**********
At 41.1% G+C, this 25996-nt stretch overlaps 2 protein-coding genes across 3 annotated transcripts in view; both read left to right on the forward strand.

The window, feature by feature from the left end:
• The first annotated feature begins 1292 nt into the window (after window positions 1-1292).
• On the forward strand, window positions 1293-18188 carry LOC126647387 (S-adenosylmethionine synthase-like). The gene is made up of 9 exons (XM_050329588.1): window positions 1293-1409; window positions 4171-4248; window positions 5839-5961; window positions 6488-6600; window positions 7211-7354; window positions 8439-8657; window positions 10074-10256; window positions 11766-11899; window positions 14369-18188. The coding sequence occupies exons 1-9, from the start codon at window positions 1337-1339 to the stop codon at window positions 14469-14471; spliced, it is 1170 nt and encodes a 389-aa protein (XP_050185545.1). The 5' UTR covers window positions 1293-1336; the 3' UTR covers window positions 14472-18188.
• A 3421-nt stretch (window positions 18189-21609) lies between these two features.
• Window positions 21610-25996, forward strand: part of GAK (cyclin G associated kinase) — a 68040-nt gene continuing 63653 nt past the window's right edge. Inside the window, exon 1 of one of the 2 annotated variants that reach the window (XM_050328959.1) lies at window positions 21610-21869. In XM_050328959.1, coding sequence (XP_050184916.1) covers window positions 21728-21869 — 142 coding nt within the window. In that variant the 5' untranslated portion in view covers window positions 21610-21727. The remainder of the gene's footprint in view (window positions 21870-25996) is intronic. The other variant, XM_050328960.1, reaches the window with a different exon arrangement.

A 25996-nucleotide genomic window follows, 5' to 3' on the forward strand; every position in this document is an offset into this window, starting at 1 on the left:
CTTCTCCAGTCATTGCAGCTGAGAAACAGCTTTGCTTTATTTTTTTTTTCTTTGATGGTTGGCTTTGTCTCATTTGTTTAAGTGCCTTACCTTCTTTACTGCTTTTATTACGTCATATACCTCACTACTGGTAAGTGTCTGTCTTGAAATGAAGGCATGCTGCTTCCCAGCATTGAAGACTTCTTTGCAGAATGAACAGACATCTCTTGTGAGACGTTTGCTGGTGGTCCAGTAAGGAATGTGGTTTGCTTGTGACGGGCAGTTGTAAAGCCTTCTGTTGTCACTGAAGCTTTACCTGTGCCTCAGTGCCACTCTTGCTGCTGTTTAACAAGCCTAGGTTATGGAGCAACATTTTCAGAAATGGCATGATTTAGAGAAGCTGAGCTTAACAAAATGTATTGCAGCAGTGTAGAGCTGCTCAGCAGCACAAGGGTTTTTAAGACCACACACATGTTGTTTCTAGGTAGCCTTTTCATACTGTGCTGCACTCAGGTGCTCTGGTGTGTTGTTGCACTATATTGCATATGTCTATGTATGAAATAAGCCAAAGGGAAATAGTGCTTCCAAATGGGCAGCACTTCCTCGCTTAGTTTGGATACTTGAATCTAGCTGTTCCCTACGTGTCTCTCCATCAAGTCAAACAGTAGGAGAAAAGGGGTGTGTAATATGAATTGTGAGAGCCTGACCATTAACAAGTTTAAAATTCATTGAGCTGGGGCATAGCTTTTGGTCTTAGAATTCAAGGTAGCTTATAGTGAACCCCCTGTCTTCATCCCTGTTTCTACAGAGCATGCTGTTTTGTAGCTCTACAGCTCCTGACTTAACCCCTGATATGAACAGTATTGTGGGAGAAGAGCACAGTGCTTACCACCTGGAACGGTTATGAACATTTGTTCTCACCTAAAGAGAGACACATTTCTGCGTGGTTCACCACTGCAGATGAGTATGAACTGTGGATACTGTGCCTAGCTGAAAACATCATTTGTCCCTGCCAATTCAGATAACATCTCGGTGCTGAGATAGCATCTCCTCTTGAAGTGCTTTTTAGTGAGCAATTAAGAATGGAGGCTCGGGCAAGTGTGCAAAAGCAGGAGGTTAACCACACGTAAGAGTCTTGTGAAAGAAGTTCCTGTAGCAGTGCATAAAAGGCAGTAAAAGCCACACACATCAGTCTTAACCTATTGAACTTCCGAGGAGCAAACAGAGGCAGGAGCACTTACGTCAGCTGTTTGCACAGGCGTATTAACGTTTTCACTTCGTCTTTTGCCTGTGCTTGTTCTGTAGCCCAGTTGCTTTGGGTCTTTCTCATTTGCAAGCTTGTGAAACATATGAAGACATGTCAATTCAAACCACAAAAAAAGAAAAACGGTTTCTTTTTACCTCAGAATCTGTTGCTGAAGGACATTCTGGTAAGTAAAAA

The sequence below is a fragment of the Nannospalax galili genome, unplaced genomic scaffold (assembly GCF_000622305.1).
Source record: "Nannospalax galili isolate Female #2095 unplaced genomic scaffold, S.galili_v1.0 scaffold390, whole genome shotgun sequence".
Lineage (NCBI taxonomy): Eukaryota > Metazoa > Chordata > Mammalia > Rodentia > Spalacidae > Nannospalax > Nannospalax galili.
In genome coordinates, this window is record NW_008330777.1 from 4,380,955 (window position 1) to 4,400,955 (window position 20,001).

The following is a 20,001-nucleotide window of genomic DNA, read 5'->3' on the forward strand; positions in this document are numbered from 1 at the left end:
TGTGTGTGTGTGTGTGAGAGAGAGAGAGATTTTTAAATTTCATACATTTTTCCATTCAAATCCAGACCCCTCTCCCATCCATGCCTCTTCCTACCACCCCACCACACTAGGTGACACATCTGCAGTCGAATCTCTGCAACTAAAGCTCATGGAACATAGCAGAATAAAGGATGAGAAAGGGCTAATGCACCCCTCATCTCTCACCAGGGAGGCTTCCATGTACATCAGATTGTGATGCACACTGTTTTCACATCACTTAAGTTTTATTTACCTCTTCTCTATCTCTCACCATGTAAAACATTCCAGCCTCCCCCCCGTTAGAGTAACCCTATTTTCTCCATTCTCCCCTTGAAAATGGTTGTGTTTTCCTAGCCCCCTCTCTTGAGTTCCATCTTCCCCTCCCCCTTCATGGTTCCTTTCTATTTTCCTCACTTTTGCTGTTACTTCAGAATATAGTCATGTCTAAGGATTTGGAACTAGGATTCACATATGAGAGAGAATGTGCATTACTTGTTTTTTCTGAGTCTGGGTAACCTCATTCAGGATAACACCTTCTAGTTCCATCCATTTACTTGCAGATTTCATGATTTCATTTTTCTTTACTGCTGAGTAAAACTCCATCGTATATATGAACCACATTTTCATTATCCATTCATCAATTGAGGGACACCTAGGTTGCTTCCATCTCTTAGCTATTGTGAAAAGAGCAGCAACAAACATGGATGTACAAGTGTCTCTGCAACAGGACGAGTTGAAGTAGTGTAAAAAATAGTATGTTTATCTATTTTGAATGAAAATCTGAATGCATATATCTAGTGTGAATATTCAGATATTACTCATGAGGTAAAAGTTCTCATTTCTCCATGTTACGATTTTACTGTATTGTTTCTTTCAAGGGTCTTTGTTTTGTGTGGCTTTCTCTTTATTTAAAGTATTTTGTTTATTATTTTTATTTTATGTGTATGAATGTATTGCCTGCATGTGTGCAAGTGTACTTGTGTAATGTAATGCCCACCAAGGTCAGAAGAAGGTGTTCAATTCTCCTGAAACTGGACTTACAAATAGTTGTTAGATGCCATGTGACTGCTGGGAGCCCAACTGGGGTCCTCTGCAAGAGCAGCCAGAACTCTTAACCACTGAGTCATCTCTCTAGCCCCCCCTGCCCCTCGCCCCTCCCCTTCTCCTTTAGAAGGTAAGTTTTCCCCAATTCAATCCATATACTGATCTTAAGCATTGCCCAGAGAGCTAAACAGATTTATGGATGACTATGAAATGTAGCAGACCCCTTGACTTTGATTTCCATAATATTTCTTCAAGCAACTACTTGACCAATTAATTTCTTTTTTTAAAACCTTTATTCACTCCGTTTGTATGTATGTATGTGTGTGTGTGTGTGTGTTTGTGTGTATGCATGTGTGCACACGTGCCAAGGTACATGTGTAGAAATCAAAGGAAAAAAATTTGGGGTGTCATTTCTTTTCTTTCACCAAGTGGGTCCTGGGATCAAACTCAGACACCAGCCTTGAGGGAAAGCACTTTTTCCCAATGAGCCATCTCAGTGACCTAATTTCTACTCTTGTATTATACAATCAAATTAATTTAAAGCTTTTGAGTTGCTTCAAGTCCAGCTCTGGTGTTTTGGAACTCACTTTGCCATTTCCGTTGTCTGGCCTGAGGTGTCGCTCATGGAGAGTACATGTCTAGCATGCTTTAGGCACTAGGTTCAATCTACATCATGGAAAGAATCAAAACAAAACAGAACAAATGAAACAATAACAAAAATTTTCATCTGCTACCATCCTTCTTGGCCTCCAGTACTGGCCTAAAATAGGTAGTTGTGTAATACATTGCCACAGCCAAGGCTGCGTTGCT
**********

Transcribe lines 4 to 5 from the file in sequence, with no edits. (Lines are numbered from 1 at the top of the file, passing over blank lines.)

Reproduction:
• On the forward strand, window positions 1293-18188 carry LOC126647387 (S-adenosylmethionine synthase-like). The gene is made up of 9 exons (XM_050329588.1): window positions 1293-1409; window positions 4171-4248; window positions 5839-5961; window positions 6488-6600; window positions 7211-7354; window positions 8439-8657; window positions 10074-10256; window positions 11766-11899; window positions 14369-18188. The coding sequence occupies exons 1-9, from the start codon at window positions 1337-1339 to the stop codon at window positions 14469-14471; spliced, it is 1170 nt and encodes a 389-aa protein (XP_050185545.1). The 5' UTR covers window positions 1293-1336; the 3' UTR covers window positions 14472-18188.
• A 3421-nt stretch (window positions 18189-21609) lies between these two features.